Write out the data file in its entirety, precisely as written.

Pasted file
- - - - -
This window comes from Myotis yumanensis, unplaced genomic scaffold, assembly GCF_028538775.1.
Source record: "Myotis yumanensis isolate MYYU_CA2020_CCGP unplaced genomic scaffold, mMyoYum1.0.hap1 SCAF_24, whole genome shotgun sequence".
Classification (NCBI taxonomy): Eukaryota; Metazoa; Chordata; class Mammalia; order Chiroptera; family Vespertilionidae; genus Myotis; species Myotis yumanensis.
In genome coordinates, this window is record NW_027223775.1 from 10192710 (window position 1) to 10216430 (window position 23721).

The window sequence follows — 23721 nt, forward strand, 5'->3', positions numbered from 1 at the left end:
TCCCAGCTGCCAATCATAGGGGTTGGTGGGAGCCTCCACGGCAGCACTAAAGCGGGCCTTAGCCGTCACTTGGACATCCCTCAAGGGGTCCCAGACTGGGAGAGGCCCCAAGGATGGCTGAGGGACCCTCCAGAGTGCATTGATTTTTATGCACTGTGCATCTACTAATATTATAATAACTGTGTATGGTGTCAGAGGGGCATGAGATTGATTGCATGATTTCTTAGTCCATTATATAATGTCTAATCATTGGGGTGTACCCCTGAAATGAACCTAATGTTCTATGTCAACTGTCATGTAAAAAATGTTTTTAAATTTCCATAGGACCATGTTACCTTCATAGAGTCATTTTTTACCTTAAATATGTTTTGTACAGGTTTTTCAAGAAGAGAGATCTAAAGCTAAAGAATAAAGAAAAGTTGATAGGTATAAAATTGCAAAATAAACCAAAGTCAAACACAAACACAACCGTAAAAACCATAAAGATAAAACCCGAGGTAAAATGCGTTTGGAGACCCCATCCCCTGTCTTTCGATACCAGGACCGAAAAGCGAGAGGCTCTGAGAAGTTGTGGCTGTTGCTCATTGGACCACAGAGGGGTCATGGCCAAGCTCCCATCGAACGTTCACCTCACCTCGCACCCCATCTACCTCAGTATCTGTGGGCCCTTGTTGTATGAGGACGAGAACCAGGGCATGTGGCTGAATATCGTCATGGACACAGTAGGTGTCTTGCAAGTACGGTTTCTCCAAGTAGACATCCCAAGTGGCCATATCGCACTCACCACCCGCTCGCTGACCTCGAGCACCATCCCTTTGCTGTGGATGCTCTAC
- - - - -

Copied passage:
This window comes from Myotis yumanensis, unplaced genomic scaffold, assembly GCF_028538775.1.
Source record: "Myotis yumanensis isolate MYYU_CA2020_CCGP unplaced genomic scaffold, mMyoYum1.0.hap1 SCAF_24, whole genome shotgun sequence".
Classification (NCBI taxonomy): Eukaryota; Metazoa; Chordata; class Mammalia; order Chiroptera; family Vespertilionidae; genus Myotis; species Myotis yumanensis.
In genome coordinates, this window is record NW_027223775.1 from 10192710 (window position 1) to 10216430 (window position 23721).

The window sequence follows — 23721 nt, forward strand, 5'->3', positions numbered from 1 at the left end:
TCCCAGCTGCCAATCATAGGGGTTGGTGGGAGCCTCCACGGCAGCACTAAAGCGGGCCTTAGCCGTCACTTGGACATCCCTCAAGGGGTCCCAGACTGGGAGAGGCCCCAAGGATGGCTGAGGGACCCTCCAGAGTGCATTGATTTTTATGCACTGTGCATCTACTAATATTATAATAACTGTGTATGGTGTCAGAGGGGCATGAGATTGATTGCATGATTTCTTAGTCCATTATATAATGTCTAATCATTGGGGTGTACCCCTGAAATGAACCTAATGTTCTATGTCAACTGTCATGTAAAAAATGTTTTTAAATTTCCATAGGACCATGTTACCTTCATAGAGTCATTTTTTACCTTAAATATGTTTTGTACAGGTTTTTCAAGAAGAGAGATCTAAAGCTAAAGAATAAAGAAAAGTTGATAGGTATAAAATTGCAAAATAAACCAAAGTCAAACACAAACACAACCGTAAAAACCATAAAGATAAAACCCGAGGTAAAATGCGTTTGGAGACCCCATCCCCTGTCTTTCGATACCAGGACCGAAAAGCGAGAGGCTCTGAGAAGTTGTGGCTGTTGCTCATTGGACCACAGAGGGGTCATGGCCAAGCTCCCATCGAACGTTCACCTCACCTCGCACCCCATCTACCTCAGTATCTGTGGGCCCTTGTTGTATGAGGACGAGAACCAGGGCATGTGGCTGAATATCGTCATGGACACAGTAGGTGTCTTGCAAGTACGGTTTCTCCAAGTAGACATCCCAAGTGGCCATATCGCACTCACCACCCGCTCGCTGACCTCGAGCACCATCCCTTTGCTGTGGATGCTCTAC